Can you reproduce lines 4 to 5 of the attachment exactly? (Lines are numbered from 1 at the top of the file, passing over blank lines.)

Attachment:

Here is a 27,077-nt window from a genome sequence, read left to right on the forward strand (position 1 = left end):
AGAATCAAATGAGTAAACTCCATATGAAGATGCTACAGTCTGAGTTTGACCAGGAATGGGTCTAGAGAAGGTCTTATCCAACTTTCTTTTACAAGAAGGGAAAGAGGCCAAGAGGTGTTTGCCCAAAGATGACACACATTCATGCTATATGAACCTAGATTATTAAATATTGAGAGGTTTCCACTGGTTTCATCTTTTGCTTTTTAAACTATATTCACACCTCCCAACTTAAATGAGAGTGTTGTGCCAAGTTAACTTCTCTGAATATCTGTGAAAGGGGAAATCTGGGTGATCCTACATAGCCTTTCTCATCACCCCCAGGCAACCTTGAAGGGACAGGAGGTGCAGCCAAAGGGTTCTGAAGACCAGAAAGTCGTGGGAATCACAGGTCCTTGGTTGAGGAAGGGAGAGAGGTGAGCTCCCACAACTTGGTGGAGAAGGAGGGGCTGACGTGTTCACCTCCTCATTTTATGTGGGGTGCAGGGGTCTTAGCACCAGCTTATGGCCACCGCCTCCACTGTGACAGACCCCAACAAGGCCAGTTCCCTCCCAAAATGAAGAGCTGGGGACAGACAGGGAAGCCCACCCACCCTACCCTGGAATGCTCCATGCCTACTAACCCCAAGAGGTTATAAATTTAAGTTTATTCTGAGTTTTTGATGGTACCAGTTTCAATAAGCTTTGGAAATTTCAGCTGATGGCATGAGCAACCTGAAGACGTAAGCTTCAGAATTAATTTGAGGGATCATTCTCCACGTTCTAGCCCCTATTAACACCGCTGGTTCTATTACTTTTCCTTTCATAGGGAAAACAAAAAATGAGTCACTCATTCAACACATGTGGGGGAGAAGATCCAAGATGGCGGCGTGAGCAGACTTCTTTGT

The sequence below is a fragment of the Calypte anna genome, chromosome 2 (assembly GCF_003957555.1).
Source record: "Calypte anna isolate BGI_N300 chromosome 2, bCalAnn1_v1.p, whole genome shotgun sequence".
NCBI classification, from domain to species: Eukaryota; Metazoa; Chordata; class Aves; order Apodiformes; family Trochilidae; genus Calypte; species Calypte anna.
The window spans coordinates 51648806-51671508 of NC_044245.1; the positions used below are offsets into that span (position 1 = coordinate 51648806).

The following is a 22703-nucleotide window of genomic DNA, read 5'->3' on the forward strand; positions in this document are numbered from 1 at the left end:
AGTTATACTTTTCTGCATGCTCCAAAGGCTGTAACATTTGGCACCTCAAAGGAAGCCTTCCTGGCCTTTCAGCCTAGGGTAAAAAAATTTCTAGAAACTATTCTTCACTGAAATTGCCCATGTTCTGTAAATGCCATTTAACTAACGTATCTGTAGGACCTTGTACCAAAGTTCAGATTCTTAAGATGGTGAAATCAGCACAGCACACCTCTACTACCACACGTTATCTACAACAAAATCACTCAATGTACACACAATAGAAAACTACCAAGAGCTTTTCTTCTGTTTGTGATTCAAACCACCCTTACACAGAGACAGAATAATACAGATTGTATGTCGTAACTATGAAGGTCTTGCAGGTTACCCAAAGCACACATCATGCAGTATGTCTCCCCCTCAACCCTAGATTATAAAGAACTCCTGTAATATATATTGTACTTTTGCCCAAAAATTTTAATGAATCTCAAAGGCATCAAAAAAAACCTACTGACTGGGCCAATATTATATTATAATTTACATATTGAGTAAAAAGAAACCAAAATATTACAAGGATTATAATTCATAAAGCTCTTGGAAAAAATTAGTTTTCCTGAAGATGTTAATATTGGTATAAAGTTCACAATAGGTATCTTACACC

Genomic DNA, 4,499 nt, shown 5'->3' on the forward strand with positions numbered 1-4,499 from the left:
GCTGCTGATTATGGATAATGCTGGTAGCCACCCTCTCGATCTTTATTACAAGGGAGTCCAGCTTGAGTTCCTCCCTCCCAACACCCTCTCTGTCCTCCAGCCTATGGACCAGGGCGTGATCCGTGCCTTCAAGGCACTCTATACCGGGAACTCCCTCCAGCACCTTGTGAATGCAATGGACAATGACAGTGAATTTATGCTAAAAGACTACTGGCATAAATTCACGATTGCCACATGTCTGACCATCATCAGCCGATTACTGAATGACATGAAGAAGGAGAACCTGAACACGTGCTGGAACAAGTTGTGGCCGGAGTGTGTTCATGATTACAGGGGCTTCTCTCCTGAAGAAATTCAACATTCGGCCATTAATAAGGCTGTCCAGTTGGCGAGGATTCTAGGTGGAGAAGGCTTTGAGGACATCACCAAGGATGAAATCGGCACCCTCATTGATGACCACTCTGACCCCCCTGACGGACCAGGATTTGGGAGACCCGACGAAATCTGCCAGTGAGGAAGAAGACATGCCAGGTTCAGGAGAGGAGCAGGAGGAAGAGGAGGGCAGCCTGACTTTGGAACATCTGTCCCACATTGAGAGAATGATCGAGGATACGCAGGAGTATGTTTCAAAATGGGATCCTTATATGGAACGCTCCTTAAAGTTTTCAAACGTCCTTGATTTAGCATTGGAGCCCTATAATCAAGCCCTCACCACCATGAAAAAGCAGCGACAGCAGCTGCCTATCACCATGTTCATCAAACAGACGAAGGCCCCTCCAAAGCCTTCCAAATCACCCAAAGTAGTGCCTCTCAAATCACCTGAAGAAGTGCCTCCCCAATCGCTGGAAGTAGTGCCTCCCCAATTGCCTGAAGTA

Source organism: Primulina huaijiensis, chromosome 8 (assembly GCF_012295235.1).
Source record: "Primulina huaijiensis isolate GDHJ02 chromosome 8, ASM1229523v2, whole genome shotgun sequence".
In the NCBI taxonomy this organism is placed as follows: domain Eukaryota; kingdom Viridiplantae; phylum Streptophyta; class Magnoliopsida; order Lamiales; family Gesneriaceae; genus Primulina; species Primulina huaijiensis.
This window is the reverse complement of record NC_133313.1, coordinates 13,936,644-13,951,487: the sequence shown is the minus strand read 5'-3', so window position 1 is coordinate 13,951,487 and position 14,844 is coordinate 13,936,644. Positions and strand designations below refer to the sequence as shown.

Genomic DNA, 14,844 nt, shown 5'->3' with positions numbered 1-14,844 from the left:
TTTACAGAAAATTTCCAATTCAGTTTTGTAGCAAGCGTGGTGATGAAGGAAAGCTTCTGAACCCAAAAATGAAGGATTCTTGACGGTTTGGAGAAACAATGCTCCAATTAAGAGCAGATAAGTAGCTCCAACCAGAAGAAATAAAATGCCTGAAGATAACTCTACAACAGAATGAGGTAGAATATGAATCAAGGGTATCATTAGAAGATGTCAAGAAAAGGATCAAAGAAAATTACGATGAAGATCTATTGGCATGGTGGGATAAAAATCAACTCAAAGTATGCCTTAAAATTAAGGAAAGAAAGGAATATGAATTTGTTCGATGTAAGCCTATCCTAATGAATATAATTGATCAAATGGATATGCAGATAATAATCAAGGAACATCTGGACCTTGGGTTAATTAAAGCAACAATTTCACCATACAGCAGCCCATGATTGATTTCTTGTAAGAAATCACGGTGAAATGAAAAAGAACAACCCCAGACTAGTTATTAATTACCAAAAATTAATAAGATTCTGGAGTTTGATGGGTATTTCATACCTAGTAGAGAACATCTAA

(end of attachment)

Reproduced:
Source record: "Calypte anna isolate BGI_N300 chromosome 2, bCalAnn1_v1.p, whole genome shotgun sequence".
NCBI classification, from domain to species: Eukaryota; Metazoa; Chordata; class Aves; order Apodiformes; family Trochilidae; genus Calypte; species Calypte anna.